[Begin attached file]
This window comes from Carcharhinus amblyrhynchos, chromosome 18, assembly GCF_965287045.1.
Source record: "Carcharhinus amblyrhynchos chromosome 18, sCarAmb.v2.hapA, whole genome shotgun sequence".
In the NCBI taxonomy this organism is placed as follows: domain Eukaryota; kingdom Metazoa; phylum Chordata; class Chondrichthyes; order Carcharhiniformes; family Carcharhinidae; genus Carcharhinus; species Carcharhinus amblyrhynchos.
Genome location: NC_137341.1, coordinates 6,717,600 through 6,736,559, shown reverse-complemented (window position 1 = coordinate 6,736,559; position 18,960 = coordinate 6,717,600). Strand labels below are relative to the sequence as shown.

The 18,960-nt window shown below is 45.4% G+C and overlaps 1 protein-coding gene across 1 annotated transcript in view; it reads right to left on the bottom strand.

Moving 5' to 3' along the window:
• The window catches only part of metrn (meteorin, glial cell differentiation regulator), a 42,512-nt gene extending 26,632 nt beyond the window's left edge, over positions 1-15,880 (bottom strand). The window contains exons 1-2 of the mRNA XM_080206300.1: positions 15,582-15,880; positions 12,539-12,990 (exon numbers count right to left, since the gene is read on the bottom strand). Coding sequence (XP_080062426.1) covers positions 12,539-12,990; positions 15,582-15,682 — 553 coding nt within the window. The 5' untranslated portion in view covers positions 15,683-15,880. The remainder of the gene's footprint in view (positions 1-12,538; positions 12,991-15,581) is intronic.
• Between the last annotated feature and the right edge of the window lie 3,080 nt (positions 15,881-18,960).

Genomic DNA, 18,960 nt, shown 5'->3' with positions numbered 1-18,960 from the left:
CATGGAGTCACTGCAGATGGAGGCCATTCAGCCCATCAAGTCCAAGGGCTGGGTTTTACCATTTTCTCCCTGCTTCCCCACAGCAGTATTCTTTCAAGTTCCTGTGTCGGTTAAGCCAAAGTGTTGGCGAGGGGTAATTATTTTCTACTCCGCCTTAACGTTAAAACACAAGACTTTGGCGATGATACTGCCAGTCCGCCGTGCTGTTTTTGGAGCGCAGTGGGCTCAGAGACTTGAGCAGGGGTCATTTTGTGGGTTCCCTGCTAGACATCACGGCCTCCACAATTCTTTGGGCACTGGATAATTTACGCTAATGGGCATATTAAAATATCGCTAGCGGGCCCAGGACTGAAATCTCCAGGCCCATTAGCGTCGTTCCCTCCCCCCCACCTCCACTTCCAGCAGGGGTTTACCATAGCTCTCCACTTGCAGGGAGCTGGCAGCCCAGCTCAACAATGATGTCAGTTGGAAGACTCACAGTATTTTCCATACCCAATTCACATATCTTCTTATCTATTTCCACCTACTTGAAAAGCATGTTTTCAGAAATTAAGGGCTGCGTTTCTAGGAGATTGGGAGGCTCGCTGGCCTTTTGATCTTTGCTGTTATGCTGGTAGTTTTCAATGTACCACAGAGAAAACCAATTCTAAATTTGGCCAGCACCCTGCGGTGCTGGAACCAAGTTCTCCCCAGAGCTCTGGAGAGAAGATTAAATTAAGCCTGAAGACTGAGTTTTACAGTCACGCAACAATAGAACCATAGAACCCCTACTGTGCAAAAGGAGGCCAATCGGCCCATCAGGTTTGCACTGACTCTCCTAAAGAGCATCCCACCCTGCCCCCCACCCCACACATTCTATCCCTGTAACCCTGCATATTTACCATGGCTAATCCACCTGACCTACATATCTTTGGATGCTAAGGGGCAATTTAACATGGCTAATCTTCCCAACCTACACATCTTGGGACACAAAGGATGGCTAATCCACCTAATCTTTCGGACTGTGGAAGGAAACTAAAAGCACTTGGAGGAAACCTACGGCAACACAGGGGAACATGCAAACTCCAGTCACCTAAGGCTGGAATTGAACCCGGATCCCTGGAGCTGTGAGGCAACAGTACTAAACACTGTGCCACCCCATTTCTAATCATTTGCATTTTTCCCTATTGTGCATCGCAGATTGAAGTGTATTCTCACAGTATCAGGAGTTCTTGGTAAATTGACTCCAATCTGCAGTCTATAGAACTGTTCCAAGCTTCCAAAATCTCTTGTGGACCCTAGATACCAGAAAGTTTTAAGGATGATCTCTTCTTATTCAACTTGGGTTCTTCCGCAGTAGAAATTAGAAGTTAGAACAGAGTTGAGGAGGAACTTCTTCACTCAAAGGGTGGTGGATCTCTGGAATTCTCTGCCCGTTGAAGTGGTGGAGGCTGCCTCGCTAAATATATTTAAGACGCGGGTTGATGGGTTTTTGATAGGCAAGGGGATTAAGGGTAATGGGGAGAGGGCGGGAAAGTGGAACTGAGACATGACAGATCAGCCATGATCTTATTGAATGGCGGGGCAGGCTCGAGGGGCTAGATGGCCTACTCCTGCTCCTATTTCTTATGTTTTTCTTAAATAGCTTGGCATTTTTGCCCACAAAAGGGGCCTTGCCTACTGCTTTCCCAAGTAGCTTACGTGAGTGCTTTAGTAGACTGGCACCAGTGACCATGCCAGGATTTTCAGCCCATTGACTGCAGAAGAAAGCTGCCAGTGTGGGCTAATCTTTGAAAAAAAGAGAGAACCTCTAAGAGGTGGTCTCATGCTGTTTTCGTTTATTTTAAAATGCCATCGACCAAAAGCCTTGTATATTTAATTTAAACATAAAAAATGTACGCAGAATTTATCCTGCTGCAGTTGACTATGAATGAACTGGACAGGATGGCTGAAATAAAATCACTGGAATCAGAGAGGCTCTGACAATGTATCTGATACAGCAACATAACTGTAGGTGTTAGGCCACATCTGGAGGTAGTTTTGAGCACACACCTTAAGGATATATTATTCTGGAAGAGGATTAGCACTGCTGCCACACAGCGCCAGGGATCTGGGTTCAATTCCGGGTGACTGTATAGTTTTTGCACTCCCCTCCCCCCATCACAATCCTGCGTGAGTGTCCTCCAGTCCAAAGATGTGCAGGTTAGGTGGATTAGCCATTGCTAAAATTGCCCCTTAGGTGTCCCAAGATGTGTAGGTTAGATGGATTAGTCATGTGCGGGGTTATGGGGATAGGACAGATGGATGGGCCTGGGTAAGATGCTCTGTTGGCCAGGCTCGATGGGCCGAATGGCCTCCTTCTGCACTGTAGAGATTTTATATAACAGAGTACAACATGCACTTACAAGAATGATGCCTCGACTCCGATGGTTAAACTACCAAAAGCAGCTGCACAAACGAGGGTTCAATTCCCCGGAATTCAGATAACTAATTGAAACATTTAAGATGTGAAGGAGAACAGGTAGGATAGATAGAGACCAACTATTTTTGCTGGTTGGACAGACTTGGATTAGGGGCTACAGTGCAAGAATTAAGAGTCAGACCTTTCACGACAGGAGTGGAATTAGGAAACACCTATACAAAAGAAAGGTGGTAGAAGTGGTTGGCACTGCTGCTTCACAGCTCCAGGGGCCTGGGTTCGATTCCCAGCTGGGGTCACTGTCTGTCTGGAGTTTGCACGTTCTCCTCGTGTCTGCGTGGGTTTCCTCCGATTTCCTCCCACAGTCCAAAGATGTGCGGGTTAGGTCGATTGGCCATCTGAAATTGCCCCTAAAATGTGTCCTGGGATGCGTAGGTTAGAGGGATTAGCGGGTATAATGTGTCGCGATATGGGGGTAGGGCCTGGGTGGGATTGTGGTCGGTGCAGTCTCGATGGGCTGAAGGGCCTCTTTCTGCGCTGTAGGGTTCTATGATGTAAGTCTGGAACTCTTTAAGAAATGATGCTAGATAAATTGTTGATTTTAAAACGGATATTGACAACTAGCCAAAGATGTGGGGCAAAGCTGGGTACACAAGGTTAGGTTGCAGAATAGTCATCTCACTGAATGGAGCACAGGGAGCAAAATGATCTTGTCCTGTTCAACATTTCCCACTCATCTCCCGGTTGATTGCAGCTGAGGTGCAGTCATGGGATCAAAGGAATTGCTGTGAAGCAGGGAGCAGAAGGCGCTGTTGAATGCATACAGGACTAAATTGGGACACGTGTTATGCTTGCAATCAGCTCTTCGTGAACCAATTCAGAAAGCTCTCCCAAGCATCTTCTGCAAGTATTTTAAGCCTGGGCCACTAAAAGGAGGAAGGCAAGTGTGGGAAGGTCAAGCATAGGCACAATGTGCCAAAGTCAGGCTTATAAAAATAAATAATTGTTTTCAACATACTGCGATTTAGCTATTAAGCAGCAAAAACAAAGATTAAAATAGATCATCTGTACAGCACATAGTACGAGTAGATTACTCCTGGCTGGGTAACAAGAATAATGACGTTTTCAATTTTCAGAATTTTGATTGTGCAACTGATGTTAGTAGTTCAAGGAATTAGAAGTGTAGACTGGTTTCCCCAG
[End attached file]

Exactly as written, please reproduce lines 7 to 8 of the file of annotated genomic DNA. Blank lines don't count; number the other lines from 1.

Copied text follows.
• The window catches only part of metrn (meteorin, glial cell differentiation regulator), a 42,512-nt gene extending 26,632 nt beyond the window's left edge, over positions 1-15,880 (bottom strand). The window contains exons 1-2 of the mRNA XM_080206300.1: positions 15,582-15,880; positions 12,539-12,990 (exon numbers count right to left, since the gene is read on the bottom strand). Coding sequence (XP_080062426.1) covers positions 12,539-12,990; positions 15,582-15,682 — 553 coding nt within the window. The 5' untranslated portion in view covers positions 15,683-15,880. The remainder of the gene's footprint in view (positions 1-12,538; positions 12,991-15,581) is intronic.
• Between the last annotated feature and the right edge of the window lie 3,080 nt (positions 15,881-18,960).